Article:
I today re-read Jim Groom’s post on his BavaTuesday Blog about Robert Siodmak’s The Killers, and found issue with his comment that:
…Noirs seldom, if ever, focus on a figure of standing and greatness that is newsworthy for the life they lived, but rather for the crimes they committed. Noirs often focus upon the deranged, criminal, impoverished, or forgotten characters -a style of film dedicated to the unspeakable elements of society who spend their time moving from one boarding house to the next…
If we consider the great films noir, this view does not stand up to reasonable scrutiny. In great disparate noirs like, for example, Double Indemnity, Out Of the Past, The Maltese Falcon, The Big Heat, and even, Kiss Me Deadly, the protagonists are infinitely more complex and, paradoxically, their actions on many levels simply human.
As Billy Wilder said of Double Indemnity (1944):
“Well, he was just kind of a middle-class insurance guy who works an angle. If he is that tough, then there is nothing left for Stanwyck to work on. He has to be seduced and sucked in on that thing. He is the average man who suddenly becomes a murderer. That’s the dark aspect of the middle-class, how ordinary guys can come to commit murder.”
Update 16 July 2007: Many thanks to Jim Groom for his response to this post:
I think you make an excellent point here. When I was framing this I guess I was thinking Noir in relationship to a figure like Charles Foster Kane or some of the larger biopic pictures that have the great individual as their central character. Wilder’s quote frames these characters not so much as marginal as he does average or middle-class. Yet, I’m not so sure that Walter Neff comes across as your average Joe. I think the same can be said of the protagonists from Out of the Past and Kiss Me Deadly for sure, all of these protagonists are anything but everyday middle-class Americans. Think about Walter Neff, he isn’t married with a happy nuclear family, his apartment is rather modest, and his first encounter with Phyllis is a bit steamier and more dynamic than what you might expect from â€œMr. Smith Goes to Washington.â€ As to the complexity of these characters, I couldn’t agree with you more. What attracts me to the Noir is that it takes the marginal, or â€œmiddle-class,â€ figure and gives you a look at their inner-working in some really gripping ways. Also, it systematically demystifies any sense of their normality, or a concept of normality more generally.
In short, though, this is a great site and you have no idea how much I have enjoyed looking through your archives. I also want to thank you for engaging in a focused discussion about Noir -I can’t think of anything more worthwhile and entertaining. I have a bunch to say about both Out of the Past and Kiss Me Deadly, so I imagine their will be many more conversations to come!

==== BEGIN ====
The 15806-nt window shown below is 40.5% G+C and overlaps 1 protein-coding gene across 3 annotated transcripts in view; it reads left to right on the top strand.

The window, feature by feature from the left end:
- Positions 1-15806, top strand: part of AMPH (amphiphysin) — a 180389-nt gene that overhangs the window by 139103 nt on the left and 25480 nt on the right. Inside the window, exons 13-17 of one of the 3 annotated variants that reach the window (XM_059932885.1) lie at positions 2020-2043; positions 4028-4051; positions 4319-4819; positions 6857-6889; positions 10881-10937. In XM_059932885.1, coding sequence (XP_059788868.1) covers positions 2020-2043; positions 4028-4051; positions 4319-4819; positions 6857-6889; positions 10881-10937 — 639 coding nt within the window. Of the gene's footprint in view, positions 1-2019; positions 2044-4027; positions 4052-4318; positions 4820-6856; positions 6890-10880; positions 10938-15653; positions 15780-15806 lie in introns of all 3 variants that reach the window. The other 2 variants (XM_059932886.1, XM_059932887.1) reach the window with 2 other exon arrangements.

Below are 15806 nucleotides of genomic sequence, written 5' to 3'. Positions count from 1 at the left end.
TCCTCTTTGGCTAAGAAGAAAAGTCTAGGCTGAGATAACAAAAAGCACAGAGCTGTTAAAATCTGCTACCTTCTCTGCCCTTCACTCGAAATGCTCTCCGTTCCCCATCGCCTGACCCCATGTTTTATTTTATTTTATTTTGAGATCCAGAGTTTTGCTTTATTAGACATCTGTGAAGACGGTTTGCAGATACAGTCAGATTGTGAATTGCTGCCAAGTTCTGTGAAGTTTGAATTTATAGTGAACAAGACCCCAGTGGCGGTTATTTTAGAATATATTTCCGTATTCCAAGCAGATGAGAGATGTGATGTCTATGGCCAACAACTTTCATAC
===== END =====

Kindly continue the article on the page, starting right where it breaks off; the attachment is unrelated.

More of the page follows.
I certainly look forward to Jim’s threads on Out of the Past and Kiss Me Deadly.
Regarding Jim’s reference to the Walter Neff character in Double Indemnity, Fred MacMurray in this role I agree is as far removed as can be imagined than, for instance, his performance three years later in the Egg And I. But from what I have read, it seems Billy Wilder chose MacMurray for this noir role to build on his hitherto decent guy screen persona. Neff is seen as a loner yes, but he holds down a middle-class job, and is respected by his colleagues. When Neff falls for femme-fatale, Phyllis Dietrichson (the great Barbara Stanwyck in THAT wig), he is not only seduced by her allure, but by his loneliness. A man can fatally love a woman he does not quite trust, because he desperately wants to believe otherwise, and fears being alone again more than the fateful consequences of his attachment. Neff may rationalise the liaison differently but the sense of betrayal is deep:
She liked me. I could feel that. The way you feel when the cards are falling right for you, with a nice little pile of blue and yellow chips in the middle of the table. Only what I didn’t know then was that I wasn’t playing her. She was playing me, with a deck of marked cards and the stakes weren’t any blue and yellow chips. They were dynamite.
In Out of the Past, Jeff Bailey, tries to make a decent life for himself away from his corrupting city life, but his past cannot be escaped. The good woman in his life knows his essential decency, and it is the stuff of true tragedy that her memory of him is tainted by her being told the lie of his betrayal at the end.
Dave Bannion in The Big Heat, is an honest cop, pushed by desperation to almost committing murder. It is the gangster’s moll, Debbie Marsh, played by the incandescent Gloria Graham, who does the deed, with a gun casually tossed by Bannion onto a seedy hotel bed. Indeed, Debbie is the pivotal character in the movie. She lives an abased life yes, but she has an essential decency that is untainted by her circumstances. She ridicules her boyfriend’s toadying to his mob boss, and is not afraid to get cheeky with the capo himself. Her shooting of the corrupt cop’s blackmailing wife has a perverse moral integrity.
In The Maltese Falcon, Sam Spade is a loner PI, sleeping with his partner’s cheating wife, but even after he falls for his partner’s killer, he never loses his essential moral compass.
And as I have said elsewhere, the Mike Hammer of Kiss Me Deadly, an erstwhile sleaze, is somehow redeemed by his quest to not forget the doomed Christina.